Nikon Lenses: The Year in Review, 2019


Dedicating its year to Z, Nikon spent 2019 actively working toward building up its cache of lenses for the immensely popular Z 6 and Z 7 cameras, as well as initiating a DX-format system for the Z mount. Continuing to add to a series of highly useful primes, Nikon’s optics team also spent 2019 releasing a pair of useful FX zooms, a pair of DX zooms, and finally formally releasing the new Noct. With the exception of the Noct, Nikon’s strategy with the Z-mount lenses has been a seemingly more modest one than other recent entrants to the full-frame mirrorless sphere, with attention given to rounding out a comprehensive set of f/1.8 primes of common focal lengths, building up a series of f/4 zooms, and slowly releasing the f/2.8 zooms over time. They seem to be emphasizing patience and a concentration on performing the basics especially well with new optical designs to give the classic focal lengths a new lease on optical ability.

The first lens of the year for Nikon was the ultra-wide zoom NIKKOR Z 14-30mm f/4 S, which gives a bit more focal length than the classic 14-24mm at the expense of one stop. By keeping it an f/4, the lens retains a sleek and modest form factor that is in line with the Z camera bodies themselves and the 24-70mm f/4 released last year. Speaking of 24-70s, the second zoom of the year from Nikon was the second 24-70 of the Z system; the NIKKOR Z 24-70mm f/2.8 S. This lens differentiates itself from the last year’s version by its f/2.8 maximum aperture, obviously, but also has more complex and advanced optical and physical designs. ED and aspherical elements help to reduce a variety of aberrations, a new ARNEO coating works to suppress flare, and dual stepping motors yield faster AF performance. Also signaling a trend for premium Z lenses, this 24-70mm has a top OLED lens information panel to help check the aperture setting, focus distance, and depth-of-field figures right on the lens, in both bright and dark situations.

Nikon NIKKOR Z 14-30mm f/4 S Lens

In addition to the two zooms, Nikon also released a pair of primes to expand the lineup to range from 24mm to 85mm. The NIKKOR Z 85mm f/1.8 S is a portrait-length lens that sidles up right alongside the 35mm and 50mm f/1.8 lenses from 2018. And to complement the range further, the new wide-angle NIKKOR Z 24mm f/1.8 S, also featuring a similar stature and design, covers the wide end of the spectrum of oft-used prime focal lengths. While expected, the new 24mm and 84mm lenses, along with the older 35mm and 50mm, set a precedent for usability for the Z system. Even though Nikon flaunted its large-diameter new Z mount with the possibilities of wider apertures, the choice to focus on a series of f/1.8 primes is a smart move in accessibility and having smart lenses available quickly. These four lenses cover a majority of shooting needs and their updated optics match the trend for more megapixels and more discerning shooters.

Nikon NIKKOR Z 85mm f/1.8 S Lens

With that modesty in mind, however, Nikon did finally release the promised crown jewel the company has been touting since the general launch of the Z system; the NIKKOR Z 58mm f/0.95 S Noct is finally official. Paying homage to the legendary Noct-NIKKOR 58mm f/1.2 from 1977, this new and heavily updated version is “why the Z mount was created.” Besides its impressive f/0.95 maximum aperture, the optical design of this lens has been optimized for working at wider aperture values, meaning you can readily make use of the bright and unique effects. Like its predecessor, this lens is also extremely adept at reducing coma and maintaining sharpness from edge to edge. It’s a manual focus lens and, like the 24-70mm f/2.8, has the new ARNEO coating and a top OLED to display focus and depth of field distance information. This is a huge lens that’s clearly capable of producing some amazing results, but mainly it’s a statement piece for Nikon to show what it is capable of achieving.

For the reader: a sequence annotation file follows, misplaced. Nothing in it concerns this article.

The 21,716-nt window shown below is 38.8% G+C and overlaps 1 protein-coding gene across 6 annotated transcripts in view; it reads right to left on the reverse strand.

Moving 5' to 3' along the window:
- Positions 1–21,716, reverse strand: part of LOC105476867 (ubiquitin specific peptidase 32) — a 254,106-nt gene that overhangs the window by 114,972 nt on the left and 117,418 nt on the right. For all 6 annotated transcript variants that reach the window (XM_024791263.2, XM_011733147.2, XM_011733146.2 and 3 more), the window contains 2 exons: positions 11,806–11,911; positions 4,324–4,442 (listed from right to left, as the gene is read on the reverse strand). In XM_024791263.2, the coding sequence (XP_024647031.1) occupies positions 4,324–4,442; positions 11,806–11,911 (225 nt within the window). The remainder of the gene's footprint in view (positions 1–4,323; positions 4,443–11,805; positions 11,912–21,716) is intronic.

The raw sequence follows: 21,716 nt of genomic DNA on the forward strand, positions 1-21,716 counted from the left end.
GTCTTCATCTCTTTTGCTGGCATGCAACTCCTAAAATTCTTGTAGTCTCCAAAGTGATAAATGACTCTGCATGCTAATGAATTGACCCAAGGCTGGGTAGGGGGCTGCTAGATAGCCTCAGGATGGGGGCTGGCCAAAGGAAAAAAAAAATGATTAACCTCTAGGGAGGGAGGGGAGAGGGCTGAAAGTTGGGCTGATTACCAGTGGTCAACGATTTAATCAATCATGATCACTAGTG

Nikon NIKKOR Z 58mm f/0.95 S Noct Lens

And finally, in a move that is the complete opposite of the Noct, Nikon also surprised everyone by expanding the Z system to DX (or APS-C depending on nomenclature). While initially positioned as a full-frame/FX-intended mount, Nikon has made a statement that Z is its future and is welcoming a different class of shooters to its mirrorless system. Alongside the Z 50 mirrorless body, Nikon announced the NIKKOR Z DX 16-50mm f/3.5-6.3 VR and NIKKOR Z DX 50-250mm f/4.5-6.3 VR lenses to go along with the sleek new mirrorless camera. These 24-75mm equivalent and 75-375mm equivalent, respectively, zooms sport especially compact profiles, the inclusion of Vibration Reduction, and the same stepping motor AF and programmable control rings as the FX-intended lenses.

Nikon NIKKOR Z DX 50-250mm f/4.5-6.3 VR Lens

What are your thoughts on the Nikon’s lens announcements of 2019? What lenses are you hoping to see from them 2020? Let us know in the Comments section, below.


It would be wonderful to see the Z 70-200 f/2.8 and a 105mm macro lens for the z. I just don't understand why Nikon is going the DX route for their mirrorless cameras.

I would first like Nikon to fulfill its obligation to deliver the 500mm phase fresnel lens.  It is back-ordered everywhere.  I can only assume that Nikon is more interested in creating a new toy (the Z bodies and lenses) than it is in taking care of its existing customers.  As for its now-offered Z long lens, I can only say that creating a slow f/4.5-6.3 looks like something a cheap off-brand lens company would do.  I committed to a Nikon system many years ago, but lately, Nikon has not been impressive.

In 2020, I am looking for a loner length zoom like the 80-400, and a matching 1.4 TC.

Fingers crossed Robert.  Hopefully we'll see something like that from Nikon in 2020!